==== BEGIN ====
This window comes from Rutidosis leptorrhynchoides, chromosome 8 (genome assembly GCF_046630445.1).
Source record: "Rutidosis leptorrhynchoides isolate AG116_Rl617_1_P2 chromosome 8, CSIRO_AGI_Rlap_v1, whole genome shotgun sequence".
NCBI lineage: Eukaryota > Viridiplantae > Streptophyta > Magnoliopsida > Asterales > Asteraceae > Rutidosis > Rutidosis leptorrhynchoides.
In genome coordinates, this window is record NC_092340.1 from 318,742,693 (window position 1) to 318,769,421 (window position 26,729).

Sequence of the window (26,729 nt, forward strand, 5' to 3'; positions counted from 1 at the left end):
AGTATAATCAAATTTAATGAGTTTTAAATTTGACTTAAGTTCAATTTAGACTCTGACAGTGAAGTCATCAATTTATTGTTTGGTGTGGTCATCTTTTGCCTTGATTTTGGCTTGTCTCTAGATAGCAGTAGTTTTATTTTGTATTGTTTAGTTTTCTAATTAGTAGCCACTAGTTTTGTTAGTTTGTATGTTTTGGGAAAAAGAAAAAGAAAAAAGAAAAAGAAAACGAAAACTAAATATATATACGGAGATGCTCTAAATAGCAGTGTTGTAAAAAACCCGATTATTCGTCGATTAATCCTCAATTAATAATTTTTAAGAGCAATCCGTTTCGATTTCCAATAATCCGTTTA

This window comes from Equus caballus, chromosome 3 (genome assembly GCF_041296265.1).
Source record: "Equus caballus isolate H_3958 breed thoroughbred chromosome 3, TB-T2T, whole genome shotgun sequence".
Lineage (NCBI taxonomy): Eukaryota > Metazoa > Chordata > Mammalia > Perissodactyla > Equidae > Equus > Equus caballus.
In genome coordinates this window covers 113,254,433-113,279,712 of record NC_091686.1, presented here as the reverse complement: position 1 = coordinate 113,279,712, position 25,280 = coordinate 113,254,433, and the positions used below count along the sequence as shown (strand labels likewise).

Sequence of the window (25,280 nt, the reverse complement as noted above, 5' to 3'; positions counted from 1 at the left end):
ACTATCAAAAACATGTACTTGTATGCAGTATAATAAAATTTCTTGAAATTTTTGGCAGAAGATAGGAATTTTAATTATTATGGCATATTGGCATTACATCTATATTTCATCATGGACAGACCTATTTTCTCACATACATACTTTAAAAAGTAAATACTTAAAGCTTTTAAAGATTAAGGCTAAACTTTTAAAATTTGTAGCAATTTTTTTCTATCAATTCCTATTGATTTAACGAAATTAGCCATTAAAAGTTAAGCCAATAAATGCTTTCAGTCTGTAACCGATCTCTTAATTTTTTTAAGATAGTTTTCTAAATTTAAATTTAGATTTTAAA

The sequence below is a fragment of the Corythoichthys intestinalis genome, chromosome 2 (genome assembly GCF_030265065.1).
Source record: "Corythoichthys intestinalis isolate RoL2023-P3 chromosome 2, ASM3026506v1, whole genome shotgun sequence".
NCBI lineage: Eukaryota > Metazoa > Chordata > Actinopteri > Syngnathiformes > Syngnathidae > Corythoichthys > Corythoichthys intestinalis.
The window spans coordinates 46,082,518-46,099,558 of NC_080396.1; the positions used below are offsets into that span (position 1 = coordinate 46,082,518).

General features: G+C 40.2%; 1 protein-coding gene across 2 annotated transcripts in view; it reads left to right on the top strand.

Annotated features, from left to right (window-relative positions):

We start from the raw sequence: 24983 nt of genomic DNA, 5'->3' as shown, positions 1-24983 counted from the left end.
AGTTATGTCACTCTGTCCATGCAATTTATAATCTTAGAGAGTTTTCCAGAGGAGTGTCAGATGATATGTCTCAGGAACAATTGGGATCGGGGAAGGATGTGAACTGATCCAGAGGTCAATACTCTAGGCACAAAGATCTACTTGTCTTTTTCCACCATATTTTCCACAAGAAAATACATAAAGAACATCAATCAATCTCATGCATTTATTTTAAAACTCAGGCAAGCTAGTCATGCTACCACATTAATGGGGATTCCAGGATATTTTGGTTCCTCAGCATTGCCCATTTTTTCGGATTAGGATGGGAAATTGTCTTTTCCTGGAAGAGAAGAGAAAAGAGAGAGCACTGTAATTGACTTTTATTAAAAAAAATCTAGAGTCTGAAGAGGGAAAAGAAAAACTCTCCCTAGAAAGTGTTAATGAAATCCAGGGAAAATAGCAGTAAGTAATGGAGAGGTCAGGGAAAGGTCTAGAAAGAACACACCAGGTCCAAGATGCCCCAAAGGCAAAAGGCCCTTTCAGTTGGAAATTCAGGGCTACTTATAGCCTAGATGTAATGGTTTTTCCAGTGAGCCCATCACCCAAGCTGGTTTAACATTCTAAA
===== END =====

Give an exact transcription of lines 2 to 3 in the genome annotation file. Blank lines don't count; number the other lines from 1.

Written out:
Source record: "Rutidosis leptorrhynchoides isolate AG116_Rl617_1_P2 chromosome 8, CSIRO_AGI_Rlap_v1, whole genome shotgun sequence".
NCBI lineage: Eukaryota > Viridiplantae > Streptophyta > Magnoliopsida > Asterales > Asteraceae > Rutidosis > Rutidosis leptorrhynchoides.